Callow Hall in Derbyshire was built in the mid 19th Century by H. J. Stevens for a local magistrate. It was a private house until 1982 and then was turned into a hotel. A hotel which is a far cry from its current form, which I visited last weekend. Gone are the heavy four-poster beds and the overwhelming wallpaper. Instead, you enter a place no longer catering to conferences and weddings; rather, it is the destination spot for families, couples and anyone wanting to take a breather from city life. The hotel group Wildhive took possession of Callow Hall in 2018. They cleverly enlisted the help of interior designer Isabella Worsley to breathe life back into the extraordinary house.
'We're so blessed to have so many gorgeous old houses dotted around the country, and preserving them is a privilege for anyone to take on. Callow Hall has been rooted in its community since it was first built, and Ed and Charles' vision has the incredible location right at its heart - and that's what makes it so special."
There is no denying this place is special; the austere Victorian structure of the house is hugely atmospheric. Set against the rich green surroundings, it looks, as our taxi driver said, 'like Hogwarts', well not quite, but it does feel otherworldly. That's even before you have stepped inside. Wildhive and Isabella have created a home from home, much nicer than my own. A place that you can lounge in, playing board games, reading a book or sipping a cocktail. The fabrics that adorn the furnishings are from a host of the biggest names in interiors, not fighting perfectly merging to make you feel optimum comfort levels. She has also found those finishing touches that will be utterly unique to Callow Hall, such as the excellent sconces she picked up at the Howe Warehouse sale and a heartstoppingly beautiful Swedish landscape that would not look out of place in the Tate. Oh, where was that from? Ah yes, Tat. But jokes aside (although it was stunning), the level of detail that surrounds Callow Hall is quite jaw-dropping. We stayed in one of their 'Hives', a mix between a treehouse and a cottage that sits amongst the treetops. They asked the hugely creative Tess Newall to add a personal touch with stencilled folklore patterns around the wood-panelled rooms. Just because you're not under the hotel roof doesn't mean the eye for detail stops.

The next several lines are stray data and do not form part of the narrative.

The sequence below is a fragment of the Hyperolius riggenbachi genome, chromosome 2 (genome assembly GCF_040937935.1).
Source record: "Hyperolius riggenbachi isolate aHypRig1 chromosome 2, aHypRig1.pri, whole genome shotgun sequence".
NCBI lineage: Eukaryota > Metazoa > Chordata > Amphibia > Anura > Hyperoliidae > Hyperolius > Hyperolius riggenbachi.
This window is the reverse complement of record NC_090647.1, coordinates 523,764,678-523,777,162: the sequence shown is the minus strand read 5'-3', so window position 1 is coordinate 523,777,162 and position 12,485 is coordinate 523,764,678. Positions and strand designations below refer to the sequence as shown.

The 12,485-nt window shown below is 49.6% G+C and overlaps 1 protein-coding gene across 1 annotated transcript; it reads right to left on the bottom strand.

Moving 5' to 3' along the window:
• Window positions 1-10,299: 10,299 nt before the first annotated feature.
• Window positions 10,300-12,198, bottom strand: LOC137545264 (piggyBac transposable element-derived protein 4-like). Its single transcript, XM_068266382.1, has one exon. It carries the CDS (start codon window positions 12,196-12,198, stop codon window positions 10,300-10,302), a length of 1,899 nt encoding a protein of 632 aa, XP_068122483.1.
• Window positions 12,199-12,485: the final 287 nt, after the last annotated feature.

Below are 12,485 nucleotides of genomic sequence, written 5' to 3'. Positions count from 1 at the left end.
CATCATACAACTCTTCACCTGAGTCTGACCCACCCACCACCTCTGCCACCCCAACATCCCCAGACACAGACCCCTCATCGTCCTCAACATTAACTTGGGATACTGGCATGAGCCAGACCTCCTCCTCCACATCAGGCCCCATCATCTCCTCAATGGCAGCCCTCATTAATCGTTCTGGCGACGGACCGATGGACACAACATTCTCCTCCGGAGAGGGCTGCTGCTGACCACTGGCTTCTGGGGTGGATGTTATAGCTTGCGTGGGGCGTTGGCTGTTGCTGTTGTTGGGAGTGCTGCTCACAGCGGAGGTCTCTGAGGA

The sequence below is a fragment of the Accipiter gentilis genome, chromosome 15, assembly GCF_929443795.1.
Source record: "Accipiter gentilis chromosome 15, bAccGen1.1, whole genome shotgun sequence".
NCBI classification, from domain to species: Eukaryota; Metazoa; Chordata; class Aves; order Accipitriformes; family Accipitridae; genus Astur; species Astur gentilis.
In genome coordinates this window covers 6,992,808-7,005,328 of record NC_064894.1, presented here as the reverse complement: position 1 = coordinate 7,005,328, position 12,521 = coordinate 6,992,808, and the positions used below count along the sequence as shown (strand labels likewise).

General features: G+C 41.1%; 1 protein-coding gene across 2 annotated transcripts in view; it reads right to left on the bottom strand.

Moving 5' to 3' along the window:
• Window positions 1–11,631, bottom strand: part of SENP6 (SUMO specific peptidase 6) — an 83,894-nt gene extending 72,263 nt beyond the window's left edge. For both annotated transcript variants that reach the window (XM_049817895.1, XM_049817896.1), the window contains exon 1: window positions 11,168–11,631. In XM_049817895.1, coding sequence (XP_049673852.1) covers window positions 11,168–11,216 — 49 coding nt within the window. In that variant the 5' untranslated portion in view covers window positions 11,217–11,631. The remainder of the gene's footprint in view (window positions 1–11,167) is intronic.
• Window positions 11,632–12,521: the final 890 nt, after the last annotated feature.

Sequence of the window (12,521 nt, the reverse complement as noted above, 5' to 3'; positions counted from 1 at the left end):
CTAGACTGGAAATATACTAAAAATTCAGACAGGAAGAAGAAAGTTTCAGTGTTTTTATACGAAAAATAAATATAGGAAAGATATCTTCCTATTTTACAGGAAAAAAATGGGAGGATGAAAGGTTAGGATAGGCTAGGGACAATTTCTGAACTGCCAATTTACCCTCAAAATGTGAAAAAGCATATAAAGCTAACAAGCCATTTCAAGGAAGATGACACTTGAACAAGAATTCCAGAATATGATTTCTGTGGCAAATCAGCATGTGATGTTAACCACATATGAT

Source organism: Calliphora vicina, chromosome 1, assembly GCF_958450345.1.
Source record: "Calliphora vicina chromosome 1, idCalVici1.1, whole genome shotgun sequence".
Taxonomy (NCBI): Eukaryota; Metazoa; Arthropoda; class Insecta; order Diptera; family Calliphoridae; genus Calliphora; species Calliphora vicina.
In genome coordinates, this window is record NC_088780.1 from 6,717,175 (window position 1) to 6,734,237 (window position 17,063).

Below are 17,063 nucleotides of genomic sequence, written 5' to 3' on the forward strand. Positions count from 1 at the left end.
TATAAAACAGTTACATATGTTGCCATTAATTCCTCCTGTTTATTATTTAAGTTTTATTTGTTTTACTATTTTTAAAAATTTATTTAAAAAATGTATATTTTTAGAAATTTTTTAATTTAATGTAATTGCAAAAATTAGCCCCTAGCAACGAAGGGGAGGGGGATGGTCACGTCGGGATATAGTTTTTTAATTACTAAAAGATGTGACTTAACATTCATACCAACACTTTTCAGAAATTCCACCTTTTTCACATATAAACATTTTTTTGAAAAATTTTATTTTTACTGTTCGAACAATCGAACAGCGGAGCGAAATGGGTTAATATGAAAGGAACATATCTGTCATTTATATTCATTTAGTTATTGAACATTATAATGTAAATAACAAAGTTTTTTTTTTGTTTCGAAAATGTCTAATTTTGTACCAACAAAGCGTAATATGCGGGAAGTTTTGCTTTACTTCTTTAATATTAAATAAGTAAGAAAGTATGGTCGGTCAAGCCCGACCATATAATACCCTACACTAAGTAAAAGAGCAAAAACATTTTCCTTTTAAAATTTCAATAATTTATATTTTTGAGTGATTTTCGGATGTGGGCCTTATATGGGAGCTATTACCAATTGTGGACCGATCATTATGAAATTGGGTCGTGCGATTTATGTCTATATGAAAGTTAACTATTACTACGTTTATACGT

Our two-night stay offered us a memorable break; we had a glorious sunny day on Saturday where half the party dutifully went to Chatsworth. A couple of mavericks tried to relive their youth and head to Alton Towers. When we met for lunch at The Duncombe Arms in Ashbourne (a delightful pub just a short drive away), they set about trying to persuade us that as well as fun, they felt their trip had also been cultural. Later on, we took over the outside dining spot and cooked up an impressive bbq. As the first properly sunny day of the year, and I can say hand on heart, there would have been nowhere I'd rather been.